If you want to steer clear of the common cold this winter, a full night’s sleep should be your goal. That advice comes courtesy of a new study published in the September issue of the journal Sleep.
The study, which monitored and analyzed the sleep habits of 164 healthy adults over a period of several months, concluded that “shorter sleep duration, measured behaviorally using actigraphy prior to viral exposure, was associated with increased susceptibility to the common cold.”
Per the study, individuals who slept less than six hours were over four times more likely to catch a cold than those who slept longer and deeper. Meanwhile, those who slept less than five hours per night were 4.5 times more likely to get the sniffles.
The Anatomy of a Sleep Study
To consider these results in their entirety, the research team conducted two months of health screenings to analyze participants’ stress levels, overall health, and alcohol and drug use. Still, none of those factors mattered as much as a good night’s rest: Aric Prather, assistant professor of psychiatry at the University of California-San Francisco and lead author of the study, asserts that lack of sleep was the main predictor for catching a cold.
“Short sleep was more important than any other factor in predicting subjects’ likelihood of catching cold,” Prather told the Chicago Tribune. “It didn’t matter how old people were, their stress levels, their race, education or income. It didn’t matter if they were a smoker. With all those things taken into account, statistically sleep still carried the day.”
To be clear, researchers administered the cold virus to participants via nasal drops; they didn’t just wait around to see if they caught a cold on their own. But the study still proves one thing — less than six hours of sleep per night can lead to an increased risk of catching a cold when exposed to the virus. Further, those who slept more than six hours were better equipped to fight it off on their own.
How You Can Protect Yourself
With cold weather and cold season on its way, we all want to do our best to stay in good health. After all, it’s hard to tackle your to-do list from atop a pile of snotty tissues. And a sick day can mean lost wages for some workers, or cost companies billions in unproductive (or even destructive) work from cloudy-headed employees who go to work while sick.
So in addition to washing your hands frequently, avoiding direct contact with other sick people, eating a healthy diet, and keeping your environment clean (did you know that your office phone probably has more germs than the toilet seat down the hall?), it sounds like we should add some extra sleep to the agenda as well.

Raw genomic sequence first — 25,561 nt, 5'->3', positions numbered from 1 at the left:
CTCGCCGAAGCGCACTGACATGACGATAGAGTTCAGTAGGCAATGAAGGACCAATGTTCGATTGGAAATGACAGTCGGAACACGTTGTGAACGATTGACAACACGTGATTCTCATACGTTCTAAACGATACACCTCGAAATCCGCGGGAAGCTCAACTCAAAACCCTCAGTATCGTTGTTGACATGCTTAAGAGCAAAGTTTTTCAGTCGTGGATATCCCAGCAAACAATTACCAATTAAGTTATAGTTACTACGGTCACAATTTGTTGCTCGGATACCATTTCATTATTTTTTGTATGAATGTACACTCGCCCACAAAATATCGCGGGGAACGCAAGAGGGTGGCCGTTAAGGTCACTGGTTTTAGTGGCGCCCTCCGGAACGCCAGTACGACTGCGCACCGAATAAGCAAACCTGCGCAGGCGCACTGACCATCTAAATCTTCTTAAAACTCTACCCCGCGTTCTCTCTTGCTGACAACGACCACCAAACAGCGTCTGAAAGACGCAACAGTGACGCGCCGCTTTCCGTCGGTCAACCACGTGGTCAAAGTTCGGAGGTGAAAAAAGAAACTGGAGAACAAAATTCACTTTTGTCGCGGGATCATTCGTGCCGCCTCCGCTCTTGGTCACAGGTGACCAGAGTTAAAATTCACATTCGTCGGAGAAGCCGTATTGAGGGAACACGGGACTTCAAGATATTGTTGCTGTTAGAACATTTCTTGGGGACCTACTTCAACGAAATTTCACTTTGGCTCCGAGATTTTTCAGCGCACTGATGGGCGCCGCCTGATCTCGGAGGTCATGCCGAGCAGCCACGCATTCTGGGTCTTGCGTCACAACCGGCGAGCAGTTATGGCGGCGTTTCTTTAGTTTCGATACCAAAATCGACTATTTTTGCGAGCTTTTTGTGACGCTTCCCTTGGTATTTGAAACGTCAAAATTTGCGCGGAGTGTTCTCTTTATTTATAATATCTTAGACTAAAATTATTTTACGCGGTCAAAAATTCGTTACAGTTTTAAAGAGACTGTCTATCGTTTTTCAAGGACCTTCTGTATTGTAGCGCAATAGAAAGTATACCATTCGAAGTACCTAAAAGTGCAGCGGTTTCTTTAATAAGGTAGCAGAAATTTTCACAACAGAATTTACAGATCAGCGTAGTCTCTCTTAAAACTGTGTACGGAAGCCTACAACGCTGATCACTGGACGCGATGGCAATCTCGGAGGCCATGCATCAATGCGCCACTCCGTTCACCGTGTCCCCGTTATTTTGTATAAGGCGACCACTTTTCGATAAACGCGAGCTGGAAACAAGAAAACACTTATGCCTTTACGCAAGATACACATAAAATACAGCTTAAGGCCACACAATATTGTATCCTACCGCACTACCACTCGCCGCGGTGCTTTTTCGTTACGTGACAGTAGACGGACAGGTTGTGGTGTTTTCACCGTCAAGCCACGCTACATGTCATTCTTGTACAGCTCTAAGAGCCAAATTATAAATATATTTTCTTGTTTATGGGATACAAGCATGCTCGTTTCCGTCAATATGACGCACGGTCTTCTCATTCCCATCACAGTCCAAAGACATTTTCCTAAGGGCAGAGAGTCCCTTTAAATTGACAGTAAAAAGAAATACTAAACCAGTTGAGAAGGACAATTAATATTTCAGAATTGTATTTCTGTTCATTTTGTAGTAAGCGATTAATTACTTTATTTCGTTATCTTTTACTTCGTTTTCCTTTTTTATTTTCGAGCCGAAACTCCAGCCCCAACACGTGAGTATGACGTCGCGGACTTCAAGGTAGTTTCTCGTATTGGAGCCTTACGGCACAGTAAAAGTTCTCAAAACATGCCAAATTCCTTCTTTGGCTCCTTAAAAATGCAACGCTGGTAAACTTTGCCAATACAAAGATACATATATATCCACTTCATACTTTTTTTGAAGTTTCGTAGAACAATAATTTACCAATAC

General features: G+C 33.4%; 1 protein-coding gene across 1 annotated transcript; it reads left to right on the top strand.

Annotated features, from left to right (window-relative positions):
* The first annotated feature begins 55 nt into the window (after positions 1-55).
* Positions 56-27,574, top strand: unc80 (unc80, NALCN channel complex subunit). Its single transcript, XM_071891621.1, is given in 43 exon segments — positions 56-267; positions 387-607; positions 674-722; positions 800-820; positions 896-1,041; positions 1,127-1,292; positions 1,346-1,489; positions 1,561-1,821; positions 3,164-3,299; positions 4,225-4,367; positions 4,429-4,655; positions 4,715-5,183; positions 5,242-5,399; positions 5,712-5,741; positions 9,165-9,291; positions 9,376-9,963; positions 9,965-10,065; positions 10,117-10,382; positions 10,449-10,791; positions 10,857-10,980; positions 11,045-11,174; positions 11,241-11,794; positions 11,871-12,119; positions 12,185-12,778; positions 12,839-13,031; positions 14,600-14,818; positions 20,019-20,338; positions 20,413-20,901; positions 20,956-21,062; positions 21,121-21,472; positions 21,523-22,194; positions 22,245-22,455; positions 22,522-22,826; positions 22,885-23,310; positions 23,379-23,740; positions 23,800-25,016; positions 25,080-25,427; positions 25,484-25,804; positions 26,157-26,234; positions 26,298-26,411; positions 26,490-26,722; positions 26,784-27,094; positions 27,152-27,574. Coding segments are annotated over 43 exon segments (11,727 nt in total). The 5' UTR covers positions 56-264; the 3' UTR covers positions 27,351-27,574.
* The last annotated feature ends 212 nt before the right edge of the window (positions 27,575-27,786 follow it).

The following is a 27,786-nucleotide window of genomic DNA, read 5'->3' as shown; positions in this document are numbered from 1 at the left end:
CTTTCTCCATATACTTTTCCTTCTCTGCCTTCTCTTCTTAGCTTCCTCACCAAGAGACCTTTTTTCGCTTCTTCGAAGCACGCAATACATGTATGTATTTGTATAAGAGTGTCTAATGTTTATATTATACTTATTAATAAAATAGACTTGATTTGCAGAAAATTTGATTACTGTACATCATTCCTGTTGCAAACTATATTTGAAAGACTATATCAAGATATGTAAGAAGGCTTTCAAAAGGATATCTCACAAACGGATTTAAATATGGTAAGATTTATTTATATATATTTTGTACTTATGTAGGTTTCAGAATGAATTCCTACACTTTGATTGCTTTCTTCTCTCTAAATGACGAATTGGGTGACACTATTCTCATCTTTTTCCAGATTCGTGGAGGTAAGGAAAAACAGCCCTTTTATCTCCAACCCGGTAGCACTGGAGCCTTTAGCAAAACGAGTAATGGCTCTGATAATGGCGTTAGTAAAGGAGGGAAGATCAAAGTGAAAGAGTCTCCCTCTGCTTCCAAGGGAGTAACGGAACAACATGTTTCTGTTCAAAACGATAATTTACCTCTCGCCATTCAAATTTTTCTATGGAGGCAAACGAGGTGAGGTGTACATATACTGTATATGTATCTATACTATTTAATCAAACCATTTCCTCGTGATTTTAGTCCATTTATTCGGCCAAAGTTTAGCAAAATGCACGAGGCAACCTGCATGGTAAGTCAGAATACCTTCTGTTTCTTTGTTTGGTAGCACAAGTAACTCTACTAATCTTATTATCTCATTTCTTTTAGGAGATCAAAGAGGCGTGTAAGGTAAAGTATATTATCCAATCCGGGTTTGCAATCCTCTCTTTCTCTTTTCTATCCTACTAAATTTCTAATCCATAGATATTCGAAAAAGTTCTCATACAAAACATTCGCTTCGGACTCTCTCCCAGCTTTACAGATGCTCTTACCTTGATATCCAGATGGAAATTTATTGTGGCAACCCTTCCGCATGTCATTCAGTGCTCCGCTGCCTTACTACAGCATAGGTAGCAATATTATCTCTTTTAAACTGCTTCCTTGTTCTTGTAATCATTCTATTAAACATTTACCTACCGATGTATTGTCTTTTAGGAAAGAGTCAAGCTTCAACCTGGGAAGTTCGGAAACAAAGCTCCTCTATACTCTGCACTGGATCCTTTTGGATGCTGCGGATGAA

But that might be easier said than done. According a Gallup poll, Americans were getting an average of just 6.8 hours of sleep in 2013, while 40% were getting six hours of sleep or less. Further, 14% of those polled reported getting less than five hours of sleep each night on average, which puts them in the highest-risk group for catching a cold.
So, how does one go about getting more sleep? These tips from the Mayo Clinic can help:
- Sleep on a schedule. If you want to get a full night’s sleep, get in the habit of going to bed and rising at the same time each day. “Being consistent reinforces your body’s sleep-wake cycle and helps promote better sleep at night,” notes the Mayo Clinic.
- Steer clear of food or drink that keeps you up. Tobacco, alcohol, and caffeine can all put a wrench in your sleeping plans. And it also matters when you consume them, notes the clinic. The best advice: “Don’t go to bed either hungry or stuffed. Your discomfort might keep you up. Also limit how much you drink before bed, to prevent disruptive middle-of-the-night trips to the toilet.”
- Create a bedtime routine. According to the clinic, recent research suggests that using electronic devices before bed can make sleep harder to come by. Instead of clinging to your gadgets all night, create a routine that helps you wind down for the day.
- Make sure you’re comfortable. According to the experts, sleep comes easiest when you’re in the ideal sleep environment. “Often, this means cool, dark, and quiet. Consider using room-darkening shades, earplugs, a fan or other devices to create an environment that suits your needs.”
- Quit napping. This goes without saying. If you’re napping throughout the day, there’s a good chance you won’t be tired enough to sleep seven hours or more.
- Start working out. If you want to be tired at bedtime, it makes sense to “tire yourself out.” According to the Mayo Clinic, a good workout might just do the trick. “Regular physical activity can promote better sleep, helping you to fall asleep faster and to enjoy deeper sleep.”
- Deal with stress. To get the most — and best — night’s sleep possible, the clinic advises taking some steps to manage your stress levels. That can include getting organized, tackling some large or small projects that have been weighing on your mind, setting new priorities, or just taking a break.
If you want to avoid the common cold this year, aim to get as much sleep as you can. Research shows that getting less than six hours of sleep increases the likelihood of you getting sick, but you can reverse that risk by getting a good night’s rest.
And who has the time to be sick?
How many hours do you sleep each night? Do you feel like you get sick every year?